Munich not in the guidebooks: manhole covers, the White Rose rebellion, Nazi history center, Museum of Casts of Classical Sculptures, and more!
Happy Thanksgiving to all my American peeps! And just in time for Black Friday, my newest book is available for sale online! I’m hoping that it will save you a shopping trip or two since you can buy it with a couple of clicks.
Here’s what it looks like on the outside, back and front:
Isn’t it handsome?? I’m so proud of it. In addition to the recipes and cooking tips, it’s filled with travel stories, culture and history I’ve come to know by living in Bavaria. Plus I’ve got many of my photos in there, too. I especially dig the photo of the potatoes on the back cover (pun intended).
“Traditional food of any region is integral to its culture, and so it is with Bavaria, Germany’s southernmost state, and Franconia in the north of Bavaria.
American writer and photographer Karren Doll Tolliver is an avid home cook, and she has collected numerous family recipes from real-life home cooks in Germany. Here she presents their recipes, variations and insider techniques.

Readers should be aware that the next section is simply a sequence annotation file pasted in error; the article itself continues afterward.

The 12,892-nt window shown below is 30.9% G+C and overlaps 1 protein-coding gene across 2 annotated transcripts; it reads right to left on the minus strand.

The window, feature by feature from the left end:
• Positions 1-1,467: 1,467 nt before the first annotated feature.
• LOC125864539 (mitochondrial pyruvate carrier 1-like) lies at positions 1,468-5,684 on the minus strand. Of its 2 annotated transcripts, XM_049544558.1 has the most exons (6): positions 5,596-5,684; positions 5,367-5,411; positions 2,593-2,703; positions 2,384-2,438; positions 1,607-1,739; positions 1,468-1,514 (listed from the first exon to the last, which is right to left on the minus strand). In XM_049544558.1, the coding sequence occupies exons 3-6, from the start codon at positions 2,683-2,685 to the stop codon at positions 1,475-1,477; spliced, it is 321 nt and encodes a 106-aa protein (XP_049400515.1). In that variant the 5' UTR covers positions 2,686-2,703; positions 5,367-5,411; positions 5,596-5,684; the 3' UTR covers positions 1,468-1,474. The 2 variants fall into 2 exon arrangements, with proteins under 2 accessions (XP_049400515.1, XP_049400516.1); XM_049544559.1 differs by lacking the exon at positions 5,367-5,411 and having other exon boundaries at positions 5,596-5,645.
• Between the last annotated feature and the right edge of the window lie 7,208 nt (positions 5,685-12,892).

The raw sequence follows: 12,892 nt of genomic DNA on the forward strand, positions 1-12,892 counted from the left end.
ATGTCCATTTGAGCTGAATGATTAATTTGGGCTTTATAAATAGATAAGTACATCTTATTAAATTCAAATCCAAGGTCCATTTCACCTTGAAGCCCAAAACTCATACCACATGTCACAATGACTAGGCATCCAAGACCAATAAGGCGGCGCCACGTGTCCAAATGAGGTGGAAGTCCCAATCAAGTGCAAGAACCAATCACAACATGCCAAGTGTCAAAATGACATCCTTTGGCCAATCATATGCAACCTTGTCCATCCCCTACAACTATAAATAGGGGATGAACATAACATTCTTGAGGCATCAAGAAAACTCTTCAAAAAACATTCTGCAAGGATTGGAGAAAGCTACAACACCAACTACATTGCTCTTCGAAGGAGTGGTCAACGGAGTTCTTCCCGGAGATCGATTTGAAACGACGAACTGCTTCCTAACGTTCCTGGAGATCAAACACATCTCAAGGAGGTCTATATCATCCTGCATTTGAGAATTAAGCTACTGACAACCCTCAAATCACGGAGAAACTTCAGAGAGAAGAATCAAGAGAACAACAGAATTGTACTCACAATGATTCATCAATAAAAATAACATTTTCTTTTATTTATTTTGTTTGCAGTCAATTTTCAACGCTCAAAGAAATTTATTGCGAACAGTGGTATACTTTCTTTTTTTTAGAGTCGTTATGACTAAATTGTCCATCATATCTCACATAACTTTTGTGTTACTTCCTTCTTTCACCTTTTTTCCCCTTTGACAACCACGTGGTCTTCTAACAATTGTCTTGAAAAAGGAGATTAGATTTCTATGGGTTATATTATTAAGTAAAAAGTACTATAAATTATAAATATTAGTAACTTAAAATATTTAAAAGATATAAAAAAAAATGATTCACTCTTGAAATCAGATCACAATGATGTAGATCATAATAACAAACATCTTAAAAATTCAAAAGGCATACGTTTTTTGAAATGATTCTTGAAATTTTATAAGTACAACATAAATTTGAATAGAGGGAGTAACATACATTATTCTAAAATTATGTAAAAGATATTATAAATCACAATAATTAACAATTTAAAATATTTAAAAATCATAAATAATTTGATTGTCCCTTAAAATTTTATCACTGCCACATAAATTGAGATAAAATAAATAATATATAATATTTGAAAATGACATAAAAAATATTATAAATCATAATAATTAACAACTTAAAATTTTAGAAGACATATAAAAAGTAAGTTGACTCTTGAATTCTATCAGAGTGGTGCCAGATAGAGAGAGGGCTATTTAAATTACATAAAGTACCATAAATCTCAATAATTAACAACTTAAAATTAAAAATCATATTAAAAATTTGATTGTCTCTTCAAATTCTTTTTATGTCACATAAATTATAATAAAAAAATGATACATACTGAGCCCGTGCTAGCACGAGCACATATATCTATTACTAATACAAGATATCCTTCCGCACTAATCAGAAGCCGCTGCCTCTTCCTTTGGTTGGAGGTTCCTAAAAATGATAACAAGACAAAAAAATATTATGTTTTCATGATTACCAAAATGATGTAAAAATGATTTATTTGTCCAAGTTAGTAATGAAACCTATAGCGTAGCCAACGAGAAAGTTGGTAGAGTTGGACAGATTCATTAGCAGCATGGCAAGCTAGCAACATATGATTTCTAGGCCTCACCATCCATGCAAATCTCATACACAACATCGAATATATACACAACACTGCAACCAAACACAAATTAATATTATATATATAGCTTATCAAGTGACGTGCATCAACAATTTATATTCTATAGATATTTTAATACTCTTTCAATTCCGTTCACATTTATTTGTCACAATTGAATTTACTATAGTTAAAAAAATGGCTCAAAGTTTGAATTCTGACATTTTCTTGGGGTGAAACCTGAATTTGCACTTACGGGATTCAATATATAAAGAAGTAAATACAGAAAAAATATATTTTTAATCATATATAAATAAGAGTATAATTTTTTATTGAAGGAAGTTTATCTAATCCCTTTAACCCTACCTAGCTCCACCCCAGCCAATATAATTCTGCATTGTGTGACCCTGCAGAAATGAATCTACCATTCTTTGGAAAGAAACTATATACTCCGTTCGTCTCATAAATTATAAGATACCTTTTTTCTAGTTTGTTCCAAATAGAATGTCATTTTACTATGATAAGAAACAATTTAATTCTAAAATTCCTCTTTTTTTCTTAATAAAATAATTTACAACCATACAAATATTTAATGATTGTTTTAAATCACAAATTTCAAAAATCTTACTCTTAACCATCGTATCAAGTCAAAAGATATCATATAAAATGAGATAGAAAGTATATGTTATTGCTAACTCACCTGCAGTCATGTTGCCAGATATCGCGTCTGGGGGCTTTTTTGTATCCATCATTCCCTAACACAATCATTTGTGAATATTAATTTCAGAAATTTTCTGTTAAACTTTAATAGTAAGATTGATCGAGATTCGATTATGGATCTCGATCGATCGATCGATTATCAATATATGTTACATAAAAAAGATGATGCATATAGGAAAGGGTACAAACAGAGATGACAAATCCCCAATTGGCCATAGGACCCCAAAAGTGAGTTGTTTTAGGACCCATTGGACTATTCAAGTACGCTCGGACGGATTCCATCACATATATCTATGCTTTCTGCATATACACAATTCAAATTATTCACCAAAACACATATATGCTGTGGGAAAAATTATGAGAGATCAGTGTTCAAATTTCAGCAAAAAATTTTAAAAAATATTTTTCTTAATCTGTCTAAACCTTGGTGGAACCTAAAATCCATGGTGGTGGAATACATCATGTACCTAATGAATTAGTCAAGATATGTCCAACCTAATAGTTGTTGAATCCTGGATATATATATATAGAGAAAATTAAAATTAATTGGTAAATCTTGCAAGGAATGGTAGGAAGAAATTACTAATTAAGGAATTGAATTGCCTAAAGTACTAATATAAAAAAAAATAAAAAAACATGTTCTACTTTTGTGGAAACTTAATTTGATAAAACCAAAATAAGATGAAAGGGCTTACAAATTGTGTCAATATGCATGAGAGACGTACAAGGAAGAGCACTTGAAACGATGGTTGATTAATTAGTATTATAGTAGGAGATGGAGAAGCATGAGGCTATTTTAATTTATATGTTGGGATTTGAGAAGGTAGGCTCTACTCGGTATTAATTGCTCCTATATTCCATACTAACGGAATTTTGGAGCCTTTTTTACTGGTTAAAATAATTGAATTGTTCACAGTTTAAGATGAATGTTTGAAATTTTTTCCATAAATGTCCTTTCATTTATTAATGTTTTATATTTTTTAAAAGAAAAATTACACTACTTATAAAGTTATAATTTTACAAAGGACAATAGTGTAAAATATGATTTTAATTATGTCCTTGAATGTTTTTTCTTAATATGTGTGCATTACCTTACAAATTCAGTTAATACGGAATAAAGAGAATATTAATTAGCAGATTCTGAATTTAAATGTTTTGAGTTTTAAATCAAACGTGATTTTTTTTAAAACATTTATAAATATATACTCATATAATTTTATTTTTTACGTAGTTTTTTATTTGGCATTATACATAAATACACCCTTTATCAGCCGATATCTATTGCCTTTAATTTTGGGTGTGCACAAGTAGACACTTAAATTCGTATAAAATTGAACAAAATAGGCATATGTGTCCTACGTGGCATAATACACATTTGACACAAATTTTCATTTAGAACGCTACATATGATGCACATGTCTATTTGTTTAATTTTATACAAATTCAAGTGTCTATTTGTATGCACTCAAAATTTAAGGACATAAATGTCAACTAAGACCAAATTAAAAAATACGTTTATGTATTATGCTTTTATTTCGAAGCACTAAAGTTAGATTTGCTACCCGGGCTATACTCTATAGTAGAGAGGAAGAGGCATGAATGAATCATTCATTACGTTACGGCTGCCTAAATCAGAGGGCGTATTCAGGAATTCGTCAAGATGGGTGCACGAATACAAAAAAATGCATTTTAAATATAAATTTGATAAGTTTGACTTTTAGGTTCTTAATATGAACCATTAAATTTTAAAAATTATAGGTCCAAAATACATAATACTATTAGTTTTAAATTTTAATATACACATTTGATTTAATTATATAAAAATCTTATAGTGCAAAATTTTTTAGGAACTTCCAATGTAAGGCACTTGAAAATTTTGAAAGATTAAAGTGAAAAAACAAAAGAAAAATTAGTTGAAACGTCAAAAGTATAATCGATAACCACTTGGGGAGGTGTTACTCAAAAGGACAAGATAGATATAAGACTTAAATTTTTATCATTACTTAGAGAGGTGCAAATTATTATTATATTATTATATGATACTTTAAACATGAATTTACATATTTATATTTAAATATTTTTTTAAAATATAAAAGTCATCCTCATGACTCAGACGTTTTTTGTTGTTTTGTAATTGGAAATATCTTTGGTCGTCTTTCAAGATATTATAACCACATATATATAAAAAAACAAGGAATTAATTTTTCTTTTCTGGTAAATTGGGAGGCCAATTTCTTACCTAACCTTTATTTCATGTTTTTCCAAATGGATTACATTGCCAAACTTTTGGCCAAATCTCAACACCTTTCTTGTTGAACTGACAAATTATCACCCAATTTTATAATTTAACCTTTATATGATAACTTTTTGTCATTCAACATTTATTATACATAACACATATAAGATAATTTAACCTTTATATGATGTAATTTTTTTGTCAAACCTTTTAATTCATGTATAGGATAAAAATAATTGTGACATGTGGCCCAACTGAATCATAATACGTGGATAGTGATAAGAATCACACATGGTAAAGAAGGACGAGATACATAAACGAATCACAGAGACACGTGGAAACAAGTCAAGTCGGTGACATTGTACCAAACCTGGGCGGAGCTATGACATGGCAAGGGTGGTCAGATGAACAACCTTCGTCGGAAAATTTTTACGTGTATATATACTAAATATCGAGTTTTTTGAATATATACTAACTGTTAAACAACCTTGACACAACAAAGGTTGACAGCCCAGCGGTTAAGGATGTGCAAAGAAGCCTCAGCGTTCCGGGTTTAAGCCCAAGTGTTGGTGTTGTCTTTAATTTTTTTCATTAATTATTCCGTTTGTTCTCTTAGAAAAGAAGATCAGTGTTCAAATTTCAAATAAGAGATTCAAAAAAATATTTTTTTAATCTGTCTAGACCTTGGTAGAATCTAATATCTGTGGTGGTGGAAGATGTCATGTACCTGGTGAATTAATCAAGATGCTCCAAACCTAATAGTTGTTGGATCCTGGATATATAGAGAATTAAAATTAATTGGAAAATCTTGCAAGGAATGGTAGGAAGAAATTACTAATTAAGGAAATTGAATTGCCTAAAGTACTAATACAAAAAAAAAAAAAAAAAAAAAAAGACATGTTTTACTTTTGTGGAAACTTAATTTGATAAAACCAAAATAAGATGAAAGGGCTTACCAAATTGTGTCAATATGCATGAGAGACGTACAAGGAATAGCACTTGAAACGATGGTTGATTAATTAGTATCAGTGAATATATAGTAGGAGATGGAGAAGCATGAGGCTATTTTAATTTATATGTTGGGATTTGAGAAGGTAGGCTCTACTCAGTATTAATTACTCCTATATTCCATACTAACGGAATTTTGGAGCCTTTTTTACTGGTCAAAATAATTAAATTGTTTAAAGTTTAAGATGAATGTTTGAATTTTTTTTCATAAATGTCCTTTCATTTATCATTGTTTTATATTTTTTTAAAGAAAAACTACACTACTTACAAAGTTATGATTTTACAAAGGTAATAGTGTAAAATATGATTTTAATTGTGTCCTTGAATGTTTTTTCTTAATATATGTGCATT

Drawing from her years of living in Germany, Karren describes local cultural points, history and language through personal stories that provide a tradition-rich framework for each dish.
Do carnivals in the States even have real ponies anymore?Of course there was a little Gasthaus and Biergarten just outside the fair:
Hope you enjoyed the trip to the Auer Dult. I could have spent a million Euros there. But I’m going back the next time with lots of money in my pocket!
Photo for No Apparent Reason:
We weren’t allowed to take photos inside the castle, unfortunately, but I snuck one of the view from the window up there:
The interior of the castle is NOTHING like the exterior. It’s very dark and dramatic, though richly decorated. Ludwig II was a big fan of Richard Wagner, the opera composer. Each room in the castle has the theme of one of the operas. For example, the throne room had images from Siegfried. And it was awesome, especially the giant, crown-shaped chandelier, complete with glass “jewels”. However, the room had no actual throne. Kind Ludwig II died before the castle was complete so there was never a need for a throne there. They opened the castle as a tourist attraction within six weeks of his death. Too soon?